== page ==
On Thursday evening the library's book group discussed Nine Parts of Desire: The Hidden World of Islamic Women, by Geraldine Brooks. Australian born Brooks, now an award-winning fiction writer, spent seven years living and working in the Middle East as a foreign correspondent. Instead of allowing herself to become frustrated by the limited opportunities for a woman reporter in a part of the world where men hold all the power, she decided to focus much of her research on the women themselves. Her balanced analysis neither attacks nor apologizes for Islam, shedding light instead on the wide variety of experience in the lives of Muslim women. While there are occasional glimpses of hope, most of what she writes is bleak. Women who have tried to create a more equitable society within their Islamic communities have faced harassment and exile. According to Brooks, the origins of Islam, which actually gave fifth century women more rights, have been corrupted. "I looked everywhere for examples of women trying to reclaim Islam's positive messages," Brooks writes, but there were few to be found.
"At some point every religion, especially one that purports to encompass a complete way of life and system of government has to be called to account for the kind of life it offers the people in the lands where it predominates," she says. Incidents of disenfranched, socially isolated, genitally mutilated women in Islamic countries "come to us from deep in left field. We, as Westerners, have no coherent way to think about them. We shrug. Weird foreigners. Who understands them? Who needs to? And yet...I found that the background noise of Islam remained always there, in the distance, like a neighbor hammering. And eventually I accepted that it was neither possible nor right to ignore it." (p. 227)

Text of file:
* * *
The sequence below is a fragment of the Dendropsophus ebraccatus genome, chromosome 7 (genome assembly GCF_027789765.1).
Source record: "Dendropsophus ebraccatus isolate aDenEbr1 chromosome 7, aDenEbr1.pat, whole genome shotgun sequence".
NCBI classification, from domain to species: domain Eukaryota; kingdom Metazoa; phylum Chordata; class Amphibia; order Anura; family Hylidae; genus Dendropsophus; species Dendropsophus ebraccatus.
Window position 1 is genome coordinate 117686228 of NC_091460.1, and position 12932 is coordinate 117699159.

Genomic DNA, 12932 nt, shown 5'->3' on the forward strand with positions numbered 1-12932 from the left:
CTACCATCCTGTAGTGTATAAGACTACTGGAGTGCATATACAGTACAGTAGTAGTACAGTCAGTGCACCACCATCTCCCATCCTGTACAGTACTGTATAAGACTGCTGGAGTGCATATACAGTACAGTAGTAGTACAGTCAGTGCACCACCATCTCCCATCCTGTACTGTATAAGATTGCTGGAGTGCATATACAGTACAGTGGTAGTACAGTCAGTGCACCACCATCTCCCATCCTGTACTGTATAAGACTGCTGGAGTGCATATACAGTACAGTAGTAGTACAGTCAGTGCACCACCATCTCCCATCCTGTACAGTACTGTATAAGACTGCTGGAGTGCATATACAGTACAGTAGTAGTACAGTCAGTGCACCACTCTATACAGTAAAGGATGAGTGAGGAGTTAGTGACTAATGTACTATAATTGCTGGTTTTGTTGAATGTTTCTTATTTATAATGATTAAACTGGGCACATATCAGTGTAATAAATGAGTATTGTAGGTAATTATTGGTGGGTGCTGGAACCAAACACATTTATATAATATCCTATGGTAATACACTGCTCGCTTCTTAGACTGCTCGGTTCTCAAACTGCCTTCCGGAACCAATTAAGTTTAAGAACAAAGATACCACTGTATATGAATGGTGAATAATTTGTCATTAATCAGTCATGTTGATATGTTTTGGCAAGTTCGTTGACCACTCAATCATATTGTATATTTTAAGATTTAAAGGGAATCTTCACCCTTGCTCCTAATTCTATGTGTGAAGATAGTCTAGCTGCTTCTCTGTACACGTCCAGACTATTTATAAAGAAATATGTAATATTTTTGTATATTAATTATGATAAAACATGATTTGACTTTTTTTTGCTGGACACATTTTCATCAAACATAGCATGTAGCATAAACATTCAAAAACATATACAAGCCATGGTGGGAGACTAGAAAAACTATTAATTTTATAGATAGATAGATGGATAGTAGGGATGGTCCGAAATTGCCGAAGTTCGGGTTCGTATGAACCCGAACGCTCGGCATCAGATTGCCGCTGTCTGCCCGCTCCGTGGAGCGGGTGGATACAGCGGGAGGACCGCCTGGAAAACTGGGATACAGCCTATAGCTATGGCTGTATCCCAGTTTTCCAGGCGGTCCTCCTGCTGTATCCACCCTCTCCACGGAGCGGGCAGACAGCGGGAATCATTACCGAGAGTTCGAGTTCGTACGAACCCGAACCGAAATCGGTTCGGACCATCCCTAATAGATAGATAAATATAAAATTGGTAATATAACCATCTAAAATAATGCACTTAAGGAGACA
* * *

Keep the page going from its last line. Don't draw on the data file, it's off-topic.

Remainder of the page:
Reading and discussing the book gave us a deeper understanding of the lives of Muslim women. "Where do we go from here?" one member asked. "Baby steps," was the answer. We can reach out to and support one another, and we can learn more by talking, reading and exploring the diversity of our own communities. Check out some of these titles from your library's collection:
Infidel by Ayaan Hirsi Ali. NY: Free Press, 2007.
Girls of Riyadh, by Rajaa Alsanea. New York : Penguin Press, 2007.
Osama [DVD] / United Artists; written, directed and edited by Siddiq Barmak. Santa Monica, CA : MGM Home Entertainment, c2004.
Voices of resistance : Muslim women on war, faith & sexuality. Edited by Sarah Husain. Emeryville, CA : Seal Press, 2006.
The swallows of Kabul, by Yasmina Khadra. New York : Nan A. Talese / Doubleday, 2004.
Reading Lolita in Tehran : a memoir in books, by Azar Nafisi. New York : Random House, 2003.
Kabul Beauty School : an American woman goes behind the veil, by Deborah Rodriguez ; with Kristin Ohlson. NY: Random House, 2007.
Possessing the secret of joy, by Alice Walker. New York : Harcourt Brace Jovanovich, 1992.
Saturday, November 15, 2008
Thursday, November 6, 2008
Here she is...our favorite zombie. Halloween was a lot of fun at the library, especially for teens who planned and executed a very successful Halloween party. Twenty-one teens, 14 adults, and 9 children attended the party along with library staff members Anne Murphy, Jackie Collins and Mary Campbell. Mary’s husband, Steve Purcer, made himself very popular with the boys when he produced a cauldron of dry ice for them to experiment with. The mummy contest was a particular highlight, with huge quantities of personal hygiene tissue coming into play. Prizes for best costumes and a kitty litter cake topped off the Friday night after hours program. The teens enjoyed themselves and were already asking “what’s next?” and “can we do this again next year?” The photo is of Anne Murphy, Teen Librarian, in Zombie fashion. She is holding the book Brain Surgery for Beginners. Mary